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US investors, critics discover Bollywood

By Ashok Easwaran, IANS

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Bollywood is getting hotter by the day in the United States, especially with investors and critics.

The numbers so far are relatively small and the investment ranges from $50,000 to a million dollars. But it is a growing trend.

After focussing on the Indian software sector, US investors have been inspired by "crossover" movies such as "Bend It Like Beckham" and "Monsoon Wedding", which grossed $32.5 million and $14 million respectively.

"Americans in general appear to be more interested now in the culture of the world's largest democracy, from music to food to film - a trend the investors hope to cash on," the San Jose Mercury News said.

The newspaper noted that between 80 and 90 percent of the films made in India fail financially. But investment in Bollywood is still safer for investors who have made their money in the high-risk tech world.

"You will see a lot more people like me investing in the Bollywood business," says Vivek Wadhwa, who founded two tech companies.

"If you invest in a tech company, it will be three or four years before you see any returns. If you invest in a Bollywood movie, you could get your investment in a year."

Wadhwa's first film "My Bollywood Bride" begins shooting in May. The film is about an American who falls in love with an Indian woman and the obstacles he faces to win the hand of his ladylove.

Not just with investors, Indian films seem to be making waves in other quarters too. This week, a retrospective of six Bollywood films opens at the Asia Society in New York.

The New York Times, which has co-sponsored the event, noted that Bollywood movie stars are "staples of the pop culture diet in much of Central Asia, the Middle East and Africa".

"It is hard to resist the charm of 'The Braveheart Will Take The Bride' ('Dilwale Dulhaniya Le Jayinge', the 1995 film starring Shah Rukh Khan and Kajol). The film's gorgeous wide screen compositions, the cinematographer's brilliant sense of colour and the movie's surefooted blend of comedy and melodrama recall the great MGM's musicals.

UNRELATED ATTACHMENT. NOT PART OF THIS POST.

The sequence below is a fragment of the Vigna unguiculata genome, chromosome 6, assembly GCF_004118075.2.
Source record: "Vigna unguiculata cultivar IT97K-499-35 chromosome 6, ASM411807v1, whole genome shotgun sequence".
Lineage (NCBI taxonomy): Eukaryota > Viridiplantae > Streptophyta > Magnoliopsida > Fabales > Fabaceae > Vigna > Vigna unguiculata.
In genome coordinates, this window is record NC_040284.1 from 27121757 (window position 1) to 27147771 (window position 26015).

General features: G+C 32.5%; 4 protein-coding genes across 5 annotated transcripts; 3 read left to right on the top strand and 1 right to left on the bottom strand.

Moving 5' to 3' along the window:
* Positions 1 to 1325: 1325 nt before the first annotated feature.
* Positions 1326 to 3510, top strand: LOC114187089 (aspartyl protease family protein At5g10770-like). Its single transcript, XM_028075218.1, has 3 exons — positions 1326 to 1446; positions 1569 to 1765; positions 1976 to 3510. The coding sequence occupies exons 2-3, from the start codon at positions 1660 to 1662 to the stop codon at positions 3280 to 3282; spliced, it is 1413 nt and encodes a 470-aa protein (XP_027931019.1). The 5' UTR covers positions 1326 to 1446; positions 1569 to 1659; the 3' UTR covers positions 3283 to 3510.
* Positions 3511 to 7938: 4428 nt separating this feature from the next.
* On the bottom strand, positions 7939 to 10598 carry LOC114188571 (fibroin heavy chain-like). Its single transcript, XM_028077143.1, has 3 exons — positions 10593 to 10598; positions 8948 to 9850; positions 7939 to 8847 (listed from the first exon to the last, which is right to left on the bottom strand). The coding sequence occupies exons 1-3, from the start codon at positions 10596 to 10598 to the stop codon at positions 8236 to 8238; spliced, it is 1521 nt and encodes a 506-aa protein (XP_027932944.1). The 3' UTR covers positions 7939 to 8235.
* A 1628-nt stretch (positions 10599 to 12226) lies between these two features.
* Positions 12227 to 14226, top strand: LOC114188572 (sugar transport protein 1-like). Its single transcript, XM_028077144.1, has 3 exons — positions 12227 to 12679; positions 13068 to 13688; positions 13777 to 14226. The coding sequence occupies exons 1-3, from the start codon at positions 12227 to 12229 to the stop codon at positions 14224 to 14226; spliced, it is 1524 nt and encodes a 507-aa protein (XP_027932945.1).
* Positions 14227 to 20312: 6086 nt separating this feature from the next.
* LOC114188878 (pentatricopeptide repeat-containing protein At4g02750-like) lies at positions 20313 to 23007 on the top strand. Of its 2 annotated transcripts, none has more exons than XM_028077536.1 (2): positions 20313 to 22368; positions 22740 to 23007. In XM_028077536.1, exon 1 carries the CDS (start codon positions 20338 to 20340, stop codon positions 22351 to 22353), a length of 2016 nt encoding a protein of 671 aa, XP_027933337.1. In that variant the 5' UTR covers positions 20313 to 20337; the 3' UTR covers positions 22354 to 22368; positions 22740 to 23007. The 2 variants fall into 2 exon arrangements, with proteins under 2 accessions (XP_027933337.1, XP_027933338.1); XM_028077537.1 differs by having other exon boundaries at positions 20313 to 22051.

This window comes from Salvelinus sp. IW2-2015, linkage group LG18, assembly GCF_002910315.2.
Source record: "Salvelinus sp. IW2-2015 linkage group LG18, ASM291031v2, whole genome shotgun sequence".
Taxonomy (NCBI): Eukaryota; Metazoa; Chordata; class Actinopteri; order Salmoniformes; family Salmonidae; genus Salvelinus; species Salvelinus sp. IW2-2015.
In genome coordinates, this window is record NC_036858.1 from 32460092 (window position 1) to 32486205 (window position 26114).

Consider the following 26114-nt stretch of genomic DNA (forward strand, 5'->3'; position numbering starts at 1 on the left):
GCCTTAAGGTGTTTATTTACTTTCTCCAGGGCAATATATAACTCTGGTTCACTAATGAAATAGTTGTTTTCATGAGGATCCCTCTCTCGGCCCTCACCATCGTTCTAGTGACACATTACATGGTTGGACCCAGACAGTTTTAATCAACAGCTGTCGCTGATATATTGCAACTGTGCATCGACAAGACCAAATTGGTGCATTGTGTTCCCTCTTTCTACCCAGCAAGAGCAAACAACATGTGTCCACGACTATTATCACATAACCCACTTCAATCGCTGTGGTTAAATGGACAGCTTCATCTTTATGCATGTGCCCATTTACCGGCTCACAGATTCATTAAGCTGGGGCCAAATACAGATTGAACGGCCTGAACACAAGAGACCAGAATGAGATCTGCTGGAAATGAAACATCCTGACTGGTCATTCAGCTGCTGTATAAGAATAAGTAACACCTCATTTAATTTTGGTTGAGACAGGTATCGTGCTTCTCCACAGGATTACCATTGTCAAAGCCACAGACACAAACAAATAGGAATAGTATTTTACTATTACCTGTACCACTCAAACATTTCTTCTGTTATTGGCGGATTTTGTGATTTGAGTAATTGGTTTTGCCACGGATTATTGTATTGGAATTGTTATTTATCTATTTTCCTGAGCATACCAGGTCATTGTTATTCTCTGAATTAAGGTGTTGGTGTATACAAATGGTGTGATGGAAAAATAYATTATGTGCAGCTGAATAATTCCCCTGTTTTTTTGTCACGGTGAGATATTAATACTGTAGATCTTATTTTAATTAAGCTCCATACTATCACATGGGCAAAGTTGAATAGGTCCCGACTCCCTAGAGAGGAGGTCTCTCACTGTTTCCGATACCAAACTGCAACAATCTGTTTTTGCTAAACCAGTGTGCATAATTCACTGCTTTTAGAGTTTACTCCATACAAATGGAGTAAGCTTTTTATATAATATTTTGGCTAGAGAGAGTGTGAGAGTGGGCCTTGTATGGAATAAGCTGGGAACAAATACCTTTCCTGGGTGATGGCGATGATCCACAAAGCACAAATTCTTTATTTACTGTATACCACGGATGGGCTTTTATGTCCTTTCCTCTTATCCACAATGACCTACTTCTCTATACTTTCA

"The film adhering to Bollywood norms is at once fastidiously chaste - not so much as a kiss on the mouth - and stupefyingly sensuous. It is a reminder that when sex was finally allowed into American movies, a great deal of eroticism went out," the Times critic said.

An article in the National Geographic observed that Bollywood cinema was changing from the poor boy meets rich girl plot line to produce more sophisticated stories, and more complex plots, to meet the tastes of the better-educated Indian middle class and the Indian diaspora.

"The transformation is happening at a time when Bollywood's visual style is infiltrating Hollywood sensibilities, the most obvious example being 'Moulin Rouge', starring Nicole Kidman."

"Moulin Rouge", which one Bollywood aficionado said was in the best tradition of the late Mumbai director Manmohan Desai, was reportedly influenced by a trip the film's director, Baz Luhrmann, took to India, and his fascination with Bollywood. The movie even featured a sparkling closing number based on the Hindi song "Chamma, Chamma".

An increasing number of Americans are being introduced to Indian films, from directors like the late Ritwik Ghatak to Ram Gopal Varma. Among them is Bart Woodstrup, a Chicago-based computer musician and art professor. Woodstrup likes to watch Bollywood films for the costumes and the photography.

The films by Ghatak and Ketan Mehta "are very good", Woodstrup said. But he also enjoys watching commercial Bollywood films, especially the comedies. Although he does not understand Hindi, "I have a pretty good sense of what is going on," he added.

"Most Indian Americans enjoy the sheer illogic of Bollywood films," says Woodstrup's wife, Jayeeta Chowdhury-Woodstrup, who has a master's degree in communication studies from a Chicago university.

"We don't mind suspending our disbelief for three hours."

Chowdhury, who is in her early thirties, likes Guru Dutt and Adoor Gopalakrishan's films, and is somewhat typical of the Indian American who prefers complex plots even with darker themes.

She says she found Varma's "Ek Hasina Thi", starring Urmila Matonkar and Saif Ali Khan and which is popular on Chicago's video circuit, enjoyable.

"Here is the female protagonist who is not your typical 'Bharatiya nari' (Indian woman). She accepts, even revels, in the darkness in her. I also liked Saif Ali's portrayal. He has no qualms about being a cad."

Bollywood inspired films like "Mouline" Rouge run the risk of being compared with Hindi films and found wanting, Chowdhury said.

"It ('Mouline Rouge') is a very badly done remake of a Hindi movie. The actors did not have any conviction. Shah Rukh Khan and Preity Zinta would have done more justice to the roles," she said.


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